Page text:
Everybody who really likes rock music has a soft spot in their hearts for the moment when a song really kicks in. When the drums come on and the guitar player stomps the fuzzbox. It always works—just think of “Smells like Teen Spirit,” if you don’t know what I’m talking about. If that doesn’t grab you, then rock ‘n’ roll just ain’t for you.
Variations on this simple idea (first quiet, then loud) are the spice of the hard rock life. The Real Eyes’ song “Realize” (I’ll leave it to the reader to decide which of that punning couple came first) has just such a moment. The song begins with atmospheric bits of reverb-and-delay guitar before adding slow lumbering bass, keyboard swirls and drums that accentuate rather than beat. And then, at about the two minute mark: Boom, the distortion comes on, and the drummer starts to flex. A song that had built up slowly, lulling you into a trance, begins to kick. It’s not an unusual ruse, and you can see it coming a minute off, but it’s deeply satisfying nonetheless.
Real Eyes have many such moments in their oeuvre. They have careful rhythmic build-ups inspired by bands like Mogwai and Godspeed You Black Emperor!, and they take songwriting cues from indie rockers like Elliot and the Appleseed Cast. The songs leave the distinct impression of having been refined from group improvisation. The emphasis is not so much on melody but on thick sonic grooves and kinetic shifts. The rock-out parts to which their songs often build up reveal a hidden metal influence lurking at the ends of warm indie rock songs.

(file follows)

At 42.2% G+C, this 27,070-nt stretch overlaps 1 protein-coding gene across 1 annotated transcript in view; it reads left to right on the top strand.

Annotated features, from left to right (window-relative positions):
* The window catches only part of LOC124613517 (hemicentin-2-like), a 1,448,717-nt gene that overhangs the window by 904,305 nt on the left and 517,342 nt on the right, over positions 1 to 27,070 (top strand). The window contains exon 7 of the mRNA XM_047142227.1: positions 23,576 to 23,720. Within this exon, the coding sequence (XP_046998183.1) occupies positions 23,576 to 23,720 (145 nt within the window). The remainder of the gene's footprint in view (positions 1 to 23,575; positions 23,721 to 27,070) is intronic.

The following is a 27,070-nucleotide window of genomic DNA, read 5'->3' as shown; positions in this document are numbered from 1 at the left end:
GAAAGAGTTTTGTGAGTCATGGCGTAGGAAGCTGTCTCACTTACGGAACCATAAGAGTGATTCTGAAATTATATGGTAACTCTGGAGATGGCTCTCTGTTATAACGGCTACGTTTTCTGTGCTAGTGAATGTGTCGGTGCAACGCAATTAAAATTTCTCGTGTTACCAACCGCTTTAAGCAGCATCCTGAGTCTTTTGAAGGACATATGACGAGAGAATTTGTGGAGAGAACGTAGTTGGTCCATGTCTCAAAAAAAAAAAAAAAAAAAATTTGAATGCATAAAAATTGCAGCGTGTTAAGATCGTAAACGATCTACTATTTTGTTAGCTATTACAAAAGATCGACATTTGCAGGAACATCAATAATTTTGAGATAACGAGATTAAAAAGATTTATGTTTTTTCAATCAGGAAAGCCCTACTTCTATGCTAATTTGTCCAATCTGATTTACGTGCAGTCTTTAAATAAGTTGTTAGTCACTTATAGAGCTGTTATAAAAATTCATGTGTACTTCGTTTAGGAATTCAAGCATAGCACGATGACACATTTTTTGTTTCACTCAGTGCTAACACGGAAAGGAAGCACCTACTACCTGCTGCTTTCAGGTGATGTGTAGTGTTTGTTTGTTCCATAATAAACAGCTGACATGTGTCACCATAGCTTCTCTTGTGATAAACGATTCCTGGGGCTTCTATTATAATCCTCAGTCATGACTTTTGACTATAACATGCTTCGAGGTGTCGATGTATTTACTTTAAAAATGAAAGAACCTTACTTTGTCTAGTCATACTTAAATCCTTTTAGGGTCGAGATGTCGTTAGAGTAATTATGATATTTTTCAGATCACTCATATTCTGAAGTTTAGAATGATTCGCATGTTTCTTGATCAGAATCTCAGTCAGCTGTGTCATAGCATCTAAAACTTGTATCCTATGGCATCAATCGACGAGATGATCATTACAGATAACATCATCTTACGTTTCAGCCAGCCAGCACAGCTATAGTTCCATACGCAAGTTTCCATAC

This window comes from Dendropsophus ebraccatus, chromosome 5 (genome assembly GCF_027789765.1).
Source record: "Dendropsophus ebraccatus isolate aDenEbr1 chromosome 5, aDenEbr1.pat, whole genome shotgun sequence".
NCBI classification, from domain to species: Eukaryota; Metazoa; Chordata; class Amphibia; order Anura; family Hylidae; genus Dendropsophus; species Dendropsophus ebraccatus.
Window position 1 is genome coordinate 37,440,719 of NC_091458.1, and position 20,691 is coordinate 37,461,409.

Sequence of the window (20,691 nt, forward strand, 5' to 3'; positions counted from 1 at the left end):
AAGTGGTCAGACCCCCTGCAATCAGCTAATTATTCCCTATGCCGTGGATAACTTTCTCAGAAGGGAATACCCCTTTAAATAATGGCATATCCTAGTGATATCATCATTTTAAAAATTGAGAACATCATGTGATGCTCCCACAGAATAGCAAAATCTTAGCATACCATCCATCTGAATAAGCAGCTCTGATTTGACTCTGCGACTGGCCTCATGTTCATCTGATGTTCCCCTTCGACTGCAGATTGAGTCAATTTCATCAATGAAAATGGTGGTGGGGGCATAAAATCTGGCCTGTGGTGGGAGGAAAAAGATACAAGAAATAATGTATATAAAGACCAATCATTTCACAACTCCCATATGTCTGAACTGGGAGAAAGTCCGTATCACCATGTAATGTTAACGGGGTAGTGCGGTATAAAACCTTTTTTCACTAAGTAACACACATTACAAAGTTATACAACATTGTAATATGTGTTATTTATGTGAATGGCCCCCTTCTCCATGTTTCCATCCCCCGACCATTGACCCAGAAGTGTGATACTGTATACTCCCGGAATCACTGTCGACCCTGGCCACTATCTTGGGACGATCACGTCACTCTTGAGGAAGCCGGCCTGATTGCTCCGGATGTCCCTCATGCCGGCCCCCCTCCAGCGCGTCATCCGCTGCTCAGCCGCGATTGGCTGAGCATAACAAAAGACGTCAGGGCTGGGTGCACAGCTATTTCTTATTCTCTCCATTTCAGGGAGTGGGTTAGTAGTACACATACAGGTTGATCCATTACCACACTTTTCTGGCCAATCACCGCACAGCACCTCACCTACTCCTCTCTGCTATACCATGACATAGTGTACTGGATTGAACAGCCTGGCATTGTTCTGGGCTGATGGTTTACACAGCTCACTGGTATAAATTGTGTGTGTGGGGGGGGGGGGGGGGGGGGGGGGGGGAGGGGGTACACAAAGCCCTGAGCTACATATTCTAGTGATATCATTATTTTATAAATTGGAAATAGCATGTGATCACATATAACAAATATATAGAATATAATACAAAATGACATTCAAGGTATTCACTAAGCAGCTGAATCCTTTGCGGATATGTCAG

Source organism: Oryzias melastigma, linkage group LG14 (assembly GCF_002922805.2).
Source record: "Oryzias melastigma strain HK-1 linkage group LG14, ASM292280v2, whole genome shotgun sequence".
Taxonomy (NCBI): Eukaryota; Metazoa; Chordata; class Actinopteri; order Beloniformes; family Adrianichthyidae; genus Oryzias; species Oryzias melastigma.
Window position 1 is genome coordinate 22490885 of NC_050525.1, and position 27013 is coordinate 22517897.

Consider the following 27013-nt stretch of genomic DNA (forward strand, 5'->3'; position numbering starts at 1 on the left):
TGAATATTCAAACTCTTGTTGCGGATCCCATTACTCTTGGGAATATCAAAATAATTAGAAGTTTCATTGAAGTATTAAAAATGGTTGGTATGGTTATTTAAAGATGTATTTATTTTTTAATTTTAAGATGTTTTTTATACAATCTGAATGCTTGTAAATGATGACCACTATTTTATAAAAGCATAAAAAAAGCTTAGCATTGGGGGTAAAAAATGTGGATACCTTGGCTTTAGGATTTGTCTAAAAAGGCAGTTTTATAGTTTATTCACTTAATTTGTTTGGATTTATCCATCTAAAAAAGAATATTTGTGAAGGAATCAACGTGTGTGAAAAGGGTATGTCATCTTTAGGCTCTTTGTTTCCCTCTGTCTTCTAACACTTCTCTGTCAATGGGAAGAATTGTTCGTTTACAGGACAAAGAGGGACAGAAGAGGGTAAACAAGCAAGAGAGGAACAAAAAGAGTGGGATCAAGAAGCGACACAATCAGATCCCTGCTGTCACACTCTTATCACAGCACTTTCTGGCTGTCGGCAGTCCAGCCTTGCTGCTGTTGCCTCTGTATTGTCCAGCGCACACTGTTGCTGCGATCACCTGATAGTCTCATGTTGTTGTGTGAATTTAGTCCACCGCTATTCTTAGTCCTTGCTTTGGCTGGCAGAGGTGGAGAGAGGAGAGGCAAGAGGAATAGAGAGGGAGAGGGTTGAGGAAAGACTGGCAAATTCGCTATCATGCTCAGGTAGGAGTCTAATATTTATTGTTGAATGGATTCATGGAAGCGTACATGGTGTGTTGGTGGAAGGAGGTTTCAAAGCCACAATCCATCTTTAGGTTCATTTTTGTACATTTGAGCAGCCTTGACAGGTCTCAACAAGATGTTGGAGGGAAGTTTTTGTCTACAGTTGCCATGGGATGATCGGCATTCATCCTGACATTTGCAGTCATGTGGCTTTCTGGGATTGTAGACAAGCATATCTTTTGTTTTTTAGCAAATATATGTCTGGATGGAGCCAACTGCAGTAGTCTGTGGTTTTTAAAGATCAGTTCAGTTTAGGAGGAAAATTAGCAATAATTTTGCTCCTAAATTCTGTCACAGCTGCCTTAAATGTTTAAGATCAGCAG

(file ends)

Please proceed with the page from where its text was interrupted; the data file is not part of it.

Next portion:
Real Eyes are a quartet consisting of Randy Halcomb on guitar and vocals, Travis Edmonds on bass, Ryan Wilson on keyboards and Ryan Kronenberg on drums and the rare vocal. Edmonds, Halcomb and Kronenberg have been playing together in various configurations for some time. Wilson is the new recruit. He has an amazing tattoo on his forearm: a Moog synthesizer soaring through the cosmos. His current role mostly consists of adding bits of color and atmosphere to songs that have a tight guitar-bass-drums configuration. But keyboards are a central part of their in-progress material.
Halcomb’s vocals range from soft whispers to emo-style hollers, following the roller coaster of the music. Halcomb, a quiet, soft-spoken guy with a full beard and a self-deprecating attitude, is not at all forthcoming about his own lyrics: “I say what I have to say when I’m supposed to say it. It’s like I’m venting to myself, and if somebody else gets something out of it then great. But I don’t ever want to come right out and say, ‘this is what I’m saying.'”
The energetic Kronenberg, on the other hand, has an infectious enthusiasm and reverence for music. (He refers to their practice room as a “spiritual place.") He sings one song, the almost bouncy “Fireman"—which shares a thematic relationship with the Jawbreaker song of the same name—and seems to enjoy goading Halcomb.
After a fair amount of prodding from Kronenberg, Halcomb opens up about the band’s use of dramatic loud-soft dynamic changes, claiming they’re inspired by real life experiences: “Things will be really mellow, and then out of nowhere, shit just hits me in the head.”
He pauses and reconsiders. “But then again, even most of the mellow stuff is minor key. I guess I’m just a sourpuss.”